“After all, deep down, we’re just rotting corpses awaiting a painful death”.
A stunned silence ensued after Swami D ended his lecture on that sombre note with a benevolent blink of the eye and a hint of a benign smile. In this edition he had spoken at length about celibacy and its many benefits, which included the ability to endure extreme weather events without any bodily protection, walking on water, turning invisible and staying free of hunger and thirst for years on end.
His audience apart from myself and another Indian guy were an all-white, ragtag bunch of backpackers staying at the ashram. For us, the price we paid for a cheap 100 Rs. room was this “free and compulsory” 7 a.m. lecture every morning. Swami D had a formidable mental register where he kept note of all the people who missed his lectures and promptly had them evicted from the premises. Some of them would wander aimlessly around Lakshman Jhula and Swarg Ashram in a futile attempt to find another deal as good and come back defeated to apologize profusely, sign up for yoga classes, show the Hindu philosophy books they’d bought to prove their seriousness in pursuing their eternal search of wisdom and be grudgingly accepted back into the fold.
“Any questions?”, said Swamiji with a look that suggested an intent to strike down on anyone who had the temerity to answer.
On the 7th row, between two white heads that were vigorously suppressing their yawns, a hand gingerly went up.
“Yes?”, said Swami D, “What do you want to know, my dear friend?”
“Well, it was a wonderful lecture. Thank you so much. I got to learn so much about the meaning behind…” Swami D put his hand up to interrupt the American and said sternly without losing the benevolent smile on his face,
“Do you practise celibacy?”
“Yes, I do.”
“So can you do all the things you said people could do if they were celibate?”
Swami D erupted with laughter.
“A true sadhu will never show you the miracles he could do. His goal is inner peace and if God wills, to attain the point of zero where he blends himself with the universe.”
“But that’s awfully convenient then, isn’t it?”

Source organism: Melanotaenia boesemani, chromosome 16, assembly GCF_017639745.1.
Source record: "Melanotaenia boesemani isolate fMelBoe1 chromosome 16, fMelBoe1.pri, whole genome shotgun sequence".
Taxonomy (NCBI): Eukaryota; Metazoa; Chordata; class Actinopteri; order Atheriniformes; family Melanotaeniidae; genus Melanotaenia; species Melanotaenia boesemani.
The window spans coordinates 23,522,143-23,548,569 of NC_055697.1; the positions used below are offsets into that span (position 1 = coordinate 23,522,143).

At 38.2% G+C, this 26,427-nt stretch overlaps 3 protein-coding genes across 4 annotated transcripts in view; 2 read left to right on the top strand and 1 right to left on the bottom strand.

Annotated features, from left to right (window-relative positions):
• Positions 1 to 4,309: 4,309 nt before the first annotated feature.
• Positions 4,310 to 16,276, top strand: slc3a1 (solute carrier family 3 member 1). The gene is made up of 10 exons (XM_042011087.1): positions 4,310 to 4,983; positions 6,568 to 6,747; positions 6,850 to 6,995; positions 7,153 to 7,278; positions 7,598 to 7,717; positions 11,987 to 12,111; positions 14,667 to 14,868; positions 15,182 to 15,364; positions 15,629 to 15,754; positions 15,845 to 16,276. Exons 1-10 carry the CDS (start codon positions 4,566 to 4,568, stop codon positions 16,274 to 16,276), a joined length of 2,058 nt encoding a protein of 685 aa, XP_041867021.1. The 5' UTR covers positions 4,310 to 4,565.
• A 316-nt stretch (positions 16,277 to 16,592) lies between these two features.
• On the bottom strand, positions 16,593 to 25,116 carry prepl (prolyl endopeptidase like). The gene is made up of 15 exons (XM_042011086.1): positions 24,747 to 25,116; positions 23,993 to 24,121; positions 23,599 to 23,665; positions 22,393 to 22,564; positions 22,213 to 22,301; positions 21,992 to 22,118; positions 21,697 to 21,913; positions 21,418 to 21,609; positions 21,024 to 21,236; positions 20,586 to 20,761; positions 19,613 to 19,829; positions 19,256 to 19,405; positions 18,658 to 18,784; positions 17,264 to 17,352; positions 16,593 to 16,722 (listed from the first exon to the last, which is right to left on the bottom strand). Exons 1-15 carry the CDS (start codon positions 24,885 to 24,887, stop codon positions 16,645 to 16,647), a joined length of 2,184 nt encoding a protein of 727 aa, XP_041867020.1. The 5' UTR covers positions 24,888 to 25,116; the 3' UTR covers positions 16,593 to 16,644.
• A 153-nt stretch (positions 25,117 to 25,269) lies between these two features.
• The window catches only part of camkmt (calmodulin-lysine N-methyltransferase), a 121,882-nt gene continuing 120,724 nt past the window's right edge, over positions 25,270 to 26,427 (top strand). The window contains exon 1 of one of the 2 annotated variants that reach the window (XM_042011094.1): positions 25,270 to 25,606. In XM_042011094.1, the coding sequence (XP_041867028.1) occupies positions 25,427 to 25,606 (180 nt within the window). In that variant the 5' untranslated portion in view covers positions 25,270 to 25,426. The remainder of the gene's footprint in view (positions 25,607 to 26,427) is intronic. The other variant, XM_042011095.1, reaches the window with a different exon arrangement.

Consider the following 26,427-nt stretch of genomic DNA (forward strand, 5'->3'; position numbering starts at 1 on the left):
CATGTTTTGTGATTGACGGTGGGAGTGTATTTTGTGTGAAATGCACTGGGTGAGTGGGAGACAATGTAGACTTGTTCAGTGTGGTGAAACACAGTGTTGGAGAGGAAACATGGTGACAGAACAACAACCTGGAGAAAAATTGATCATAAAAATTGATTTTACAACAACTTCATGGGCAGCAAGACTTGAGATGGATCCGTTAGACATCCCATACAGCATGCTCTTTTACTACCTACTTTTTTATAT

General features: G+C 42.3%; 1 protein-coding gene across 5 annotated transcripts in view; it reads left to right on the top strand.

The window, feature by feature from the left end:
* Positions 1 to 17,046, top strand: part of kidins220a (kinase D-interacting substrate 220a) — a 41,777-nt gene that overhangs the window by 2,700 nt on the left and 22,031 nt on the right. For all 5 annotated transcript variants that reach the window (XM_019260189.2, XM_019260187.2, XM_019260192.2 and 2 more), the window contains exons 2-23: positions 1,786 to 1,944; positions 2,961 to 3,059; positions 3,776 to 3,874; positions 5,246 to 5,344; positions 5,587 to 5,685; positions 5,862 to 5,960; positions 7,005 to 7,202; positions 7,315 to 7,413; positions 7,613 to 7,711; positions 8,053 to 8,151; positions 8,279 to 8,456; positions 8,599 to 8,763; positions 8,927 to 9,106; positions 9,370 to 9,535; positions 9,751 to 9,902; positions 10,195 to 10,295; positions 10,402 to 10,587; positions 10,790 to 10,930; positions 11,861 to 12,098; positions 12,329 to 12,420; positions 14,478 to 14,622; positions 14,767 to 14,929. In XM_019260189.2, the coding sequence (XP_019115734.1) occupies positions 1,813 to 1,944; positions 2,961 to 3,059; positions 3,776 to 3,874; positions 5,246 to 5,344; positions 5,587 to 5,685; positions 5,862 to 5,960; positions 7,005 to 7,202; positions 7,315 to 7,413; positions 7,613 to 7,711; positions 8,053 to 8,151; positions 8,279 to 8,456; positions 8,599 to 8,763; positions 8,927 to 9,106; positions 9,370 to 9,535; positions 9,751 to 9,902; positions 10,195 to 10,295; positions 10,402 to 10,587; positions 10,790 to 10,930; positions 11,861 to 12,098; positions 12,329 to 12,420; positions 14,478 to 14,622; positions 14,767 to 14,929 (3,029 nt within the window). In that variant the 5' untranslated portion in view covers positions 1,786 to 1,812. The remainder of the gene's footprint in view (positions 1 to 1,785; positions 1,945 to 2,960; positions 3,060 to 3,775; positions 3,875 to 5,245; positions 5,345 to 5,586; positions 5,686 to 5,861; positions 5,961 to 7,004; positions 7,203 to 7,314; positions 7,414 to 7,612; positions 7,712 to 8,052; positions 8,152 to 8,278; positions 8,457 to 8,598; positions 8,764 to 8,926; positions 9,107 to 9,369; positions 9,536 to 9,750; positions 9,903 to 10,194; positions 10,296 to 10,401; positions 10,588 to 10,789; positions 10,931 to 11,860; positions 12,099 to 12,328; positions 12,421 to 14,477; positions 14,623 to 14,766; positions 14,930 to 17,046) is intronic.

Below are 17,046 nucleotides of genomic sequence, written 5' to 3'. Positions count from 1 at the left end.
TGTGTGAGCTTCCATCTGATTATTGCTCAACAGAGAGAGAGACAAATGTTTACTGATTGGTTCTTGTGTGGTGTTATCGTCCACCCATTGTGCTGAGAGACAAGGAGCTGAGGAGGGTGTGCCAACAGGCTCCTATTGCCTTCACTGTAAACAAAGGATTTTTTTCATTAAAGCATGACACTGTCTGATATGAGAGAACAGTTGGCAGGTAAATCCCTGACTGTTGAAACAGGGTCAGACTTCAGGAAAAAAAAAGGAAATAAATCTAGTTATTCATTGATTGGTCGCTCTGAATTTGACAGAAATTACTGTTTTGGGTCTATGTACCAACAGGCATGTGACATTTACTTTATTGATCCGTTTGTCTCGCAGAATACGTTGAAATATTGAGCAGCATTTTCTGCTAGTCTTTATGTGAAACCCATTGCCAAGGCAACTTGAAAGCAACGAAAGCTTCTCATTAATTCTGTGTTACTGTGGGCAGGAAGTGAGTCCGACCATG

Swami D’s face wrinkled from a smile to a frown for a moment and then settled back into its default look of tranquillity. The few heads that had hitherto stumbled into deep sleep perked up at this unexpected challenge from one of their own to Swami D on his turf. This had the beginnings of an event worthy of getting them bragging rights on the road when they swap stories in other backpacker ghettoes.
“If you don’t do it,” continued the American stubbornly, “then there’s no way for us to know if it really works.”
Swami D laughed again and said, “Tell me, my friend, where are you from?”
“How old are you?”
“Okay, good. When did you first learn to walk?”
“Well, I don’t know. When I was a year old maybe? I honestly don’t remember.”
“When did you learn to cycle?”
“At 5 possibly.”
“About the same age.”
Swami D howled with laughter and applauded patronisingly.
“You are a quick learner, my friend. Let’s give a big applause to my friend here. You see these two boys?” While saying this, he pointed towards me and the other Indian guy in the group. “They don’t know how to swim even now and they’re older than you. Hahaha. Great job, my friend. So with these precious skills that you possess, how many triathlons have you won?
“What do you mean?”, said the American, visibly amused and somewhat puzzled.
“You know how to walk, you know how to cycle, you know how to swim. So shouldn’t you be winning triathlons?”
“I don’t see the connection, I’m sorry.”